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Intel Core i7-4770K Haswell Desktop Processor Review

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Processor Testing Methodology

Since Haswell is the successor to Ivy Bridge, it makes sense to directly compare the two CPUs. For this review, I compared the Ivy Bridge-based Core i7-3770K against the Haswell-based Core i7-4770K. Since many of the major specifications of the two CPUs are the same– they have the same amount of cache, the same base and boost clock speeds, and so forth– I’m not expecting huge differences in performance. But who knows? Often I am surprised by what objective benchmark testing reveals.

I tested the Core i7-4770K processor at both its stock clock speed and the maximum stable overclock I could attain on all cores simultaneously, which was 4.5GHz. This was a disappointing 200MHz less than I was able to achieve when I originally tested the 3770K, itself not a particularly great overclocker. I’ll have more on this in the Overclocking section.

Since each CPU requires a different socket, I had to use two different motherboards to test. However, the memory, video card, and hard disks used were the same on both platforms. For the video card, I used a reference design AMD Radeon HD6850 running at stock clock speeds. Since the Haswell and Ivy Bridge integrated GPUs share L3 cache and memory bandwidth with the processor cores, the test configuration was different for CPU and iGPU testing:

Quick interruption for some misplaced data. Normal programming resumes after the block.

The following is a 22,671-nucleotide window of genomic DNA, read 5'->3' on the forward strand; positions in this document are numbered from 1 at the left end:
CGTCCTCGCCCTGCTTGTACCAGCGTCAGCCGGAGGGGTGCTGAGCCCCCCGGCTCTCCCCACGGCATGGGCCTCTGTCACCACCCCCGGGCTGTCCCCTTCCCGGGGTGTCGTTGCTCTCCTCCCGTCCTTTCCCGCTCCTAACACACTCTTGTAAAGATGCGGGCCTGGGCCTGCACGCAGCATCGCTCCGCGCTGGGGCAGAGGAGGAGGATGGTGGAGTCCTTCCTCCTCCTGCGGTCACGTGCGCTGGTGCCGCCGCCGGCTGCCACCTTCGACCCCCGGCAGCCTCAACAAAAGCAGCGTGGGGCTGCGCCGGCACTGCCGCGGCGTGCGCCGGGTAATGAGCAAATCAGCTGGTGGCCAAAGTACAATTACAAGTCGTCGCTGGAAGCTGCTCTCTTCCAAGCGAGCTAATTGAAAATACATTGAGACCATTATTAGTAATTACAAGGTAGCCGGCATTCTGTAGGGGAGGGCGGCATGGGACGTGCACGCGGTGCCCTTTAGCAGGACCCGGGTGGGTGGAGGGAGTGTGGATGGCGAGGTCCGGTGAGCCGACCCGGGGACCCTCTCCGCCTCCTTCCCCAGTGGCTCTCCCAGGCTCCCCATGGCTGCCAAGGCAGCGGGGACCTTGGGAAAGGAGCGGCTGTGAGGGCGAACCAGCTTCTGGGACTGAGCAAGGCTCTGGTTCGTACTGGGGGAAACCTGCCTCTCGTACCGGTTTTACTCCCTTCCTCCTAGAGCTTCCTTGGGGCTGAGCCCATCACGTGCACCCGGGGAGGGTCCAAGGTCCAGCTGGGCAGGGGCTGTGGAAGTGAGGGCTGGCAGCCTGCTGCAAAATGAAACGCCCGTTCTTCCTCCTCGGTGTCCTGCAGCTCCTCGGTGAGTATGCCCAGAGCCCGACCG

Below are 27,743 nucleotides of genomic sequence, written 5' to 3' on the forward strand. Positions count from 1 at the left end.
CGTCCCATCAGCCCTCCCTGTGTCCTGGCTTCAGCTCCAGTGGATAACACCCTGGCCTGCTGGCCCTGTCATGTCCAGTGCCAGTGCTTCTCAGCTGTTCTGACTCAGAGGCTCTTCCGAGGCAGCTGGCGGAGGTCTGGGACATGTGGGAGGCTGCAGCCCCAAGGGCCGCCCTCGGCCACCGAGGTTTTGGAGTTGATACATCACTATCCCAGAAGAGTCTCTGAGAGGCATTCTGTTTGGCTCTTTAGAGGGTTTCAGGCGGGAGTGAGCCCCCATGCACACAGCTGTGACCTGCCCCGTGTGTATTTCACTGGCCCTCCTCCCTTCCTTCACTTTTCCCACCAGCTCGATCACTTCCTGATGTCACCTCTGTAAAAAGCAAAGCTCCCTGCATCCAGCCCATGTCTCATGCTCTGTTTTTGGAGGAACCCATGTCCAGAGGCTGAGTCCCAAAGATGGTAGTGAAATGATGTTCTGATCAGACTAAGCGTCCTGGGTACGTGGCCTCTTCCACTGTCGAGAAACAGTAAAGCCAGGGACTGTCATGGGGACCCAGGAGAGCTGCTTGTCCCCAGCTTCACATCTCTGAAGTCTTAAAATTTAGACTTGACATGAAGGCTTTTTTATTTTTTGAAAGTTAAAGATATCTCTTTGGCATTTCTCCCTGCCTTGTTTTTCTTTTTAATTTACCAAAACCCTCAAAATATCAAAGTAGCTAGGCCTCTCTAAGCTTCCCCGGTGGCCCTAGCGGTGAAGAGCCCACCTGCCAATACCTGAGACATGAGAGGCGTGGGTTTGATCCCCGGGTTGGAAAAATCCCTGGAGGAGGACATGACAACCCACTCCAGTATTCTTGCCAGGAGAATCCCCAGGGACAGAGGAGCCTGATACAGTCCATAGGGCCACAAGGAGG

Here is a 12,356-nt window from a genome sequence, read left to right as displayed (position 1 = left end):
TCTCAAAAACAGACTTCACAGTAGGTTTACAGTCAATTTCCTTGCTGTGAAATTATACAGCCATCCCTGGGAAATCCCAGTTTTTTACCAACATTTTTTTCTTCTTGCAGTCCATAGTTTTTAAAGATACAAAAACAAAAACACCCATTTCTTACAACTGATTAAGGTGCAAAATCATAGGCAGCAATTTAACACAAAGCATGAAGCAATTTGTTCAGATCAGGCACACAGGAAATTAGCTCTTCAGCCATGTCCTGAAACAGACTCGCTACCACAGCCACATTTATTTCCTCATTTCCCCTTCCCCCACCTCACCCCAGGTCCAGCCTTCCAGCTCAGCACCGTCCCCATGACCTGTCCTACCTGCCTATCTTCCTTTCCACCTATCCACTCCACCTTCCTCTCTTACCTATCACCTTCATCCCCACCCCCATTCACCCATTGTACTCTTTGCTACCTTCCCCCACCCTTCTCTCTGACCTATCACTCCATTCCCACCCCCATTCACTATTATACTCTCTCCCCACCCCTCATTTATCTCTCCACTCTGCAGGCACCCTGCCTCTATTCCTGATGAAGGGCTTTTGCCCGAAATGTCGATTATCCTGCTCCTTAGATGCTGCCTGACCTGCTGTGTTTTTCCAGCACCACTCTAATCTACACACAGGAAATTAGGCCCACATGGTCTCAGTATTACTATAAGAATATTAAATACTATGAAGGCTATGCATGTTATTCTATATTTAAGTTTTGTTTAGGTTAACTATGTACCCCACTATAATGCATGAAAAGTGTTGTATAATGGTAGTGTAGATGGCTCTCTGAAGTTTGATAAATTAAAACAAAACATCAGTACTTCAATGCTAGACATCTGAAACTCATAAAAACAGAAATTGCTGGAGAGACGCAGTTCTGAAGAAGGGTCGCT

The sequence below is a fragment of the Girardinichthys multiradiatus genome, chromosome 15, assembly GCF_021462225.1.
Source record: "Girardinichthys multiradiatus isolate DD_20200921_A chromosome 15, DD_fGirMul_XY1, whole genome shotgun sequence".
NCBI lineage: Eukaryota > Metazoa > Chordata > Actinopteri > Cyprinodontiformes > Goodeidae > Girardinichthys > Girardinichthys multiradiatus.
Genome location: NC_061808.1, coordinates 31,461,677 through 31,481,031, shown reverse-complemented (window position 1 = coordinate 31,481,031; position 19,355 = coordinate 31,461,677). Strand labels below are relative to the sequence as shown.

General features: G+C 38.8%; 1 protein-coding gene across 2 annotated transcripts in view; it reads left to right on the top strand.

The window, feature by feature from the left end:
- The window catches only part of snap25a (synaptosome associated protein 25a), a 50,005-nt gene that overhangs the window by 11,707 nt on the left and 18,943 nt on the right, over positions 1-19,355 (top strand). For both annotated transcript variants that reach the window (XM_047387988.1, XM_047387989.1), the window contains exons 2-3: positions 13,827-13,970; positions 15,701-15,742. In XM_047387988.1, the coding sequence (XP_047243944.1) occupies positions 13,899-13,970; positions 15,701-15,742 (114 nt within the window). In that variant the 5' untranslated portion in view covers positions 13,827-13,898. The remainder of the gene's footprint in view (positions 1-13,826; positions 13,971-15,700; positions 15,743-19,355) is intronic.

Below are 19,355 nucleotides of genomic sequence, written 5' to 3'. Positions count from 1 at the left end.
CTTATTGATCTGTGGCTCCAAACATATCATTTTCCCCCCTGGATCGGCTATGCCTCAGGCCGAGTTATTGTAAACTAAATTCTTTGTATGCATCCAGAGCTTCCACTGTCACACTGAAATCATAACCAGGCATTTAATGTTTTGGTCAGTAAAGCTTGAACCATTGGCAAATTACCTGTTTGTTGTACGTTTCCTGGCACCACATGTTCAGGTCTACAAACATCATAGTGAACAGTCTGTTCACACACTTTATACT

• CPU testing: integrated GPU disabled, discrete video card used. This frees up the cache and memory bandwidth to be used only by the CPU.
  • iGPU testing: Discrete video card removed, iGPU enabled. In this case the amount of memory dedicated to the iGPU was set at its maximum of 512MB.

Intel Z77 Express Test Platform

  • Motherboard: MSI Z77 MPower
  • Processor: 3.5GHz Intel Core i7-3770K
  • System Memory: 8GB DDR3-1600 (two 4GB DIMMs) at 9-9-9-27
  • Primary Drive: Seagate ST3500 500GB drive
  • Graphics Adapter: AMD Radeon HD6850
  • CPU cooler: Intel XTS100H

Intel Z87 Test Platform

  • Motherboard: MSI Z87 MPower Max
  • Processor: 3.5GHz Intel Core i7-4770K
  • System Memory: 8GB DDR3-1600 (two 4GB DIMMs) at 9-9-9-27
  • Primary Drive: Seagate ST3500 500GB drive
  • Graphics Adapter: AMD Radeon HD6850
  • CPU cooler: Thermalright Silver Arrow

Benchmark Applications: CPU

  • Operating System: Windows 7 Home Premium 64-Bit
  • Finalwire AIDA64 Extreme Edition v2.99.2446 (Beta)
  • Futuremark PCMark 7
  • Maxon CINEBENCH R11.5 64-Bit
  • x264Bench HD 5.0
  • SPECviewperf-11:
    • Lightwave 9.6
    • Autodesk Maya 2009
    • Siemens Teamcenter Visualization Mockup
  • SPECapc LightWave 3D v9.6
  • Handbrake 0.96 video transcoding
  • ArcSoft Video Converter 7 video transcoding
  • Blender 3D rendering
  • POV-Ray 3D rendering

Benchmark Applications: Integrated GPU

  • Aliens vs. Predator benchmark
  • 3DMark 11
  • Unigine Heaven 3.0
  • Lost Planet 2 Benchmark

Let’s start the benchmarking with an AIDA64 run in the next section.


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Comments

comments

2 comments

  1. Bruce Normann

    I’m more excited by the changes in the 8-series chip set, frankly. Finally, we have more than two SATA 6Gb/s ports coming directly out of the PCH. I assume the RAID-TRIM-SSD functionality that they introduced on the 7-series is still there…..

  2. David Ramsey

    Oh, yes, it’s still there. I would have preferred more PCI-E lanes, myself, but there you go…

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